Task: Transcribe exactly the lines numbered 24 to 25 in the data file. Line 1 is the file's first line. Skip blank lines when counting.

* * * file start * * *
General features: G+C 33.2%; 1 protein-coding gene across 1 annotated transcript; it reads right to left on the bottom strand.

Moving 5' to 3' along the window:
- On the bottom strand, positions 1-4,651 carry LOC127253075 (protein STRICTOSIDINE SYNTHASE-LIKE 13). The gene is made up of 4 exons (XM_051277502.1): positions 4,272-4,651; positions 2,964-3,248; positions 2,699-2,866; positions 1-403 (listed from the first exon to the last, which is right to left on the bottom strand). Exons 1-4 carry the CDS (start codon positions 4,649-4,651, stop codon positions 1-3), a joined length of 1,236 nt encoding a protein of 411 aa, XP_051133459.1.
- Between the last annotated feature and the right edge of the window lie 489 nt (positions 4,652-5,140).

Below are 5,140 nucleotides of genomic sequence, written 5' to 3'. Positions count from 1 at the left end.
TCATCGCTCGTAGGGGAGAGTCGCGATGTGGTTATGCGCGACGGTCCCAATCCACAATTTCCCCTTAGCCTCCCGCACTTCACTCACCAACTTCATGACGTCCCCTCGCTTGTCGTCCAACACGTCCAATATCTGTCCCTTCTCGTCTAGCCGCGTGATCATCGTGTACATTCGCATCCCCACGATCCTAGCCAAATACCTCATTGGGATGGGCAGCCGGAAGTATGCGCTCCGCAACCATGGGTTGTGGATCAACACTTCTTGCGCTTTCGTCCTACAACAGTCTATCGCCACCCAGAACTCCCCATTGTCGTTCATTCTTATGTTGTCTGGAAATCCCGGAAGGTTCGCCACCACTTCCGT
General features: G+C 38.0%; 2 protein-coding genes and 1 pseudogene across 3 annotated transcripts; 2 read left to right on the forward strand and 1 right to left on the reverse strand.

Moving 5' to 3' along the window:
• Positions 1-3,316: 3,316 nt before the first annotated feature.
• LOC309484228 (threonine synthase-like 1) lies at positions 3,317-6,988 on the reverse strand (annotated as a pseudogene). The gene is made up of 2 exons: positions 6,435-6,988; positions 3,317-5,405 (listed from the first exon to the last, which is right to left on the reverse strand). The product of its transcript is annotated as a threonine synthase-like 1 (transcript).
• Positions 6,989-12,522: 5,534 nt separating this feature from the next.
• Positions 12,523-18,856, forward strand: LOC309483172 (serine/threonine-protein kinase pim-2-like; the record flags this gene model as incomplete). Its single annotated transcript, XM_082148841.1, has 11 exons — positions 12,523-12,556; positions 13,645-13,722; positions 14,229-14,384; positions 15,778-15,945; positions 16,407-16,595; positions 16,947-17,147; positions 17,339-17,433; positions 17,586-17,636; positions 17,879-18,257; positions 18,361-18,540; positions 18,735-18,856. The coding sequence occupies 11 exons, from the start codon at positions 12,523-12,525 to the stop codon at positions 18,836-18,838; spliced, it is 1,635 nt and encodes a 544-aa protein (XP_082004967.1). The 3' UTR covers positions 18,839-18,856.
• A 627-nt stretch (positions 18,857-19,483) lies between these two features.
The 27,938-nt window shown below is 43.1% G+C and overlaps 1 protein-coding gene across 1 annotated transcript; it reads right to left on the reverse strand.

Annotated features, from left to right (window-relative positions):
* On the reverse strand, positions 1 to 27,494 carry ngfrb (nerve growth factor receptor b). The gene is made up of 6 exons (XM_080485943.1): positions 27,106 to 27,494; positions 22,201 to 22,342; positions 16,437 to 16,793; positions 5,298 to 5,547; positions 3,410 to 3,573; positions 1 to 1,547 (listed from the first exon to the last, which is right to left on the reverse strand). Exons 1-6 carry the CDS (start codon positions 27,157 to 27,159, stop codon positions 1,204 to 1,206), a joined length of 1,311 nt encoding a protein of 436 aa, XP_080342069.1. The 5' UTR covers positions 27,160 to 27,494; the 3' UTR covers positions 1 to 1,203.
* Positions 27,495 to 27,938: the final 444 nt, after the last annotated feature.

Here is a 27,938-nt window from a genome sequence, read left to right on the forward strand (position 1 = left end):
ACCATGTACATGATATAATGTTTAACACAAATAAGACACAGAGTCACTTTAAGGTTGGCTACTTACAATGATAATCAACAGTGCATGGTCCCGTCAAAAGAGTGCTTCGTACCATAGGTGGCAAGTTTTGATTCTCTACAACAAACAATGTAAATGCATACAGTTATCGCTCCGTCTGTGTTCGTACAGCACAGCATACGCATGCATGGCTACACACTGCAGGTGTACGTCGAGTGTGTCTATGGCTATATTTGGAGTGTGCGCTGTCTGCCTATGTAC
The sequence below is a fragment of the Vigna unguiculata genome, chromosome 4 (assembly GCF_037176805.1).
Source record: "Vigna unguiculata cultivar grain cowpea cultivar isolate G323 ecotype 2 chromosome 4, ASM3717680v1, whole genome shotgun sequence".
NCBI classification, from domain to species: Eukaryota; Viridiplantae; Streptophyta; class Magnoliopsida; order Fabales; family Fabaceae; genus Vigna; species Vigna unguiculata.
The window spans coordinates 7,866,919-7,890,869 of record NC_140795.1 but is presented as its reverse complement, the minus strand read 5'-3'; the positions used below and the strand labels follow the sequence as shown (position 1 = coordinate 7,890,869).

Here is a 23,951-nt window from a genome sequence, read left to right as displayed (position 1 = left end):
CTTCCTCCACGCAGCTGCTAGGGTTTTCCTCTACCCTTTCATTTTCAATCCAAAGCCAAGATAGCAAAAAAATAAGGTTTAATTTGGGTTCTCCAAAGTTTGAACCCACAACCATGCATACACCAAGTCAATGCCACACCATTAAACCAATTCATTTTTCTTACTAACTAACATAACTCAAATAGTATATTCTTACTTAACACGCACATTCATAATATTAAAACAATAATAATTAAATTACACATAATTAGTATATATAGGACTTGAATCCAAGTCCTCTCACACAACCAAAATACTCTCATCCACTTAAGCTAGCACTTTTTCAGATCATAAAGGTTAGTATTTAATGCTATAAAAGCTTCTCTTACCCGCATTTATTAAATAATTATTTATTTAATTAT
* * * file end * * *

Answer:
Here is a 23,951-nt window from a genome sequence, read left to right as displayed (position 1 = left end):
CTTCCTCCACGCAGCTGCTAGGGTTTTCCTCTACCCTTTCATTTTCAATCCAAAGCCAAGATAGCAAAAAAATAAGGTTTAATTTGGGTTCTCCAAAGTTTGAACCCACAACCATGCATACACCAAGTCAATGCCACACCATTAAACCAATTCATTTTTCTTACTAACTAACATAACTCAAATAGTATATTCTTACTTAACACGCACATTCATAATATTAAAACAATAATAATTAAATTACACATAATTAGTATATATAGGACTTGAATCCAAGTCCTCTCACACAACCAAAATACTCTCATCCACTTAAGCTAGCACTTTTTCAGATCATAAAGGTTAGTATTTAATGCTATAAAAGCTTCTCTTACCCGCATTTATTAAATAATTATTTATTTAATTAT